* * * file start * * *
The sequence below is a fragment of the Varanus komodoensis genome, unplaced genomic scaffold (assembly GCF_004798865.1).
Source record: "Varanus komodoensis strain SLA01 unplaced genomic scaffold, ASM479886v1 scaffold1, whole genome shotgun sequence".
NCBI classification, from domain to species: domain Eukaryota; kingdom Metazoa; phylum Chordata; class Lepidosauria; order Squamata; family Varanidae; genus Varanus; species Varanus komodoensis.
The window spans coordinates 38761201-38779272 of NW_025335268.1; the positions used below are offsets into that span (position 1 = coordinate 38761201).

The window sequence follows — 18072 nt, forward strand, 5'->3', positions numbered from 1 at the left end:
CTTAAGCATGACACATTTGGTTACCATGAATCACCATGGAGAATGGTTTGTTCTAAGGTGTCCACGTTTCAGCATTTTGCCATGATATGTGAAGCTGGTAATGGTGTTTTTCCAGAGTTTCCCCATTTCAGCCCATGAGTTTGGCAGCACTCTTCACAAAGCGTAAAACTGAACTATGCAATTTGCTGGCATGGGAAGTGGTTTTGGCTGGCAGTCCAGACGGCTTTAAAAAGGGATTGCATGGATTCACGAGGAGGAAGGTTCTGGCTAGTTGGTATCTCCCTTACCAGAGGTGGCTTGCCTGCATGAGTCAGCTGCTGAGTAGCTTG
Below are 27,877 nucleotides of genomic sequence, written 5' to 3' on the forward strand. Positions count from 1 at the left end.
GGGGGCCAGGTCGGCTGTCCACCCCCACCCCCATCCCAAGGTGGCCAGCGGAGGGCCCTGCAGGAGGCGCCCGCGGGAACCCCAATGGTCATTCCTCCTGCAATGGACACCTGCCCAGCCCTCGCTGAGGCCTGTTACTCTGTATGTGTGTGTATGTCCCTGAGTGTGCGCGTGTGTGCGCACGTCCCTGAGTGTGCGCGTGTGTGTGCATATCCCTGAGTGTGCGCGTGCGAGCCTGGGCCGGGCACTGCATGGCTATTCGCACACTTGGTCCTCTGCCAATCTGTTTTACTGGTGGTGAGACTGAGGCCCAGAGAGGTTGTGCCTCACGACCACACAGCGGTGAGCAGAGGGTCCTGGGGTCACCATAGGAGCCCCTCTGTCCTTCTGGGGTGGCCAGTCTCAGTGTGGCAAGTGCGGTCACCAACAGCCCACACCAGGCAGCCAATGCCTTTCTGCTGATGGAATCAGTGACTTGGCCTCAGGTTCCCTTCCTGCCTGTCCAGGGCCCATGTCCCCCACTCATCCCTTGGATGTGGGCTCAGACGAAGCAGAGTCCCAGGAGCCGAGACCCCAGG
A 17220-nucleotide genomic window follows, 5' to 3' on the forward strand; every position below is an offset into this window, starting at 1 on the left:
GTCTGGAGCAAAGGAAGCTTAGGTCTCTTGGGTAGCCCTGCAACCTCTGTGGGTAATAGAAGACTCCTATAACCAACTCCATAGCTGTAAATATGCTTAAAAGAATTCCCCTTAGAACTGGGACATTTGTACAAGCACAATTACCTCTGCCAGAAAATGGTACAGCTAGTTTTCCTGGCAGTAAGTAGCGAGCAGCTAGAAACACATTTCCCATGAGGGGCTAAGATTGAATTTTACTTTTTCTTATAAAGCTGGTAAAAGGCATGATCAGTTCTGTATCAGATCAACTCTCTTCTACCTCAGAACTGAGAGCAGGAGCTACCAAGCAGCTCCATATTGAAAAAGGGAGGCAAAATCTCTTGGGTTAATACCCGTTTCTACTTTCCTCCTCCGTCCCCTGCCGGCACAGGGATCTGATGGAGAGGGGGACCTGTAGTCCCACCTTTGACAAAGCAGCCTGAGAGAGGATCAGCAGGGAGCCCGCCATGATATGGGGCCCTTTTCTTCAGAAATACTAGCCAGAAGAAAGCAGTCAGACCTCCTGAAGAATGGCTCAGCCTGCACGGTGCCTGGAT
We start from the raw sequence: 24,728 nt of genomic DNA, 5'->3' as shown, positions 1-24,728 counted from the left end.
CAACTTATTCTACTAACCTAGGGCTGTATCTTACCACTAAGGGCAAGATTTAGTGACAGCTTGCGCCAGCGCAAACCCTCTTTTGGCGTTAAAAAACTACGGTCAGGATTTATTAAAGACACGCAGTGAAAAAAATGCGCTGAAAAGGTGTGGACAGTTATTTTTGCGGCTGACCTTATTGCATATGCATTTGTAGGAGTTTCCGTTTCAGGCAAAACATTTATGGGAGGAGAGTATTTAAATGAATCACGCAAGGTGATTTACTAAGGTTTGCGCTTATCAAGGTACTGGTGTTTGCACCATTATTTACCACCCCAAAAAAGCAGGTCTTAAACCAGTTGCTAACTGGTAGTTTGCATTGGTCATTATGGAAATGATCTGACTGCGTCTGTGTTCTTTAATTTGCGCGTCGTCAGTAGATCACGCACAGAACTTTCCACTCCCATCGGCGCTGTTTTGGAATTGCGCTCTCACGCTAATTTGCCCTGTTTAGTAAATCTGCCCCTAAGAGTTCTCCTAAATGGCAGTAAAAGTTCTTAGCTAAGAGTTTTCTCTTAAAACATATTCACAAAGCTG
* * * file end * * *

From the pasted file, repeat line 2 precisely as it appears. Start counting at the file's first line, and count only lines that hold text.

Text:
Source record: "Varanus komodoensis strain SLA01 unplaced genomic scaffold, ASM479886v1 scaffold1, whole genome shotgun sequence".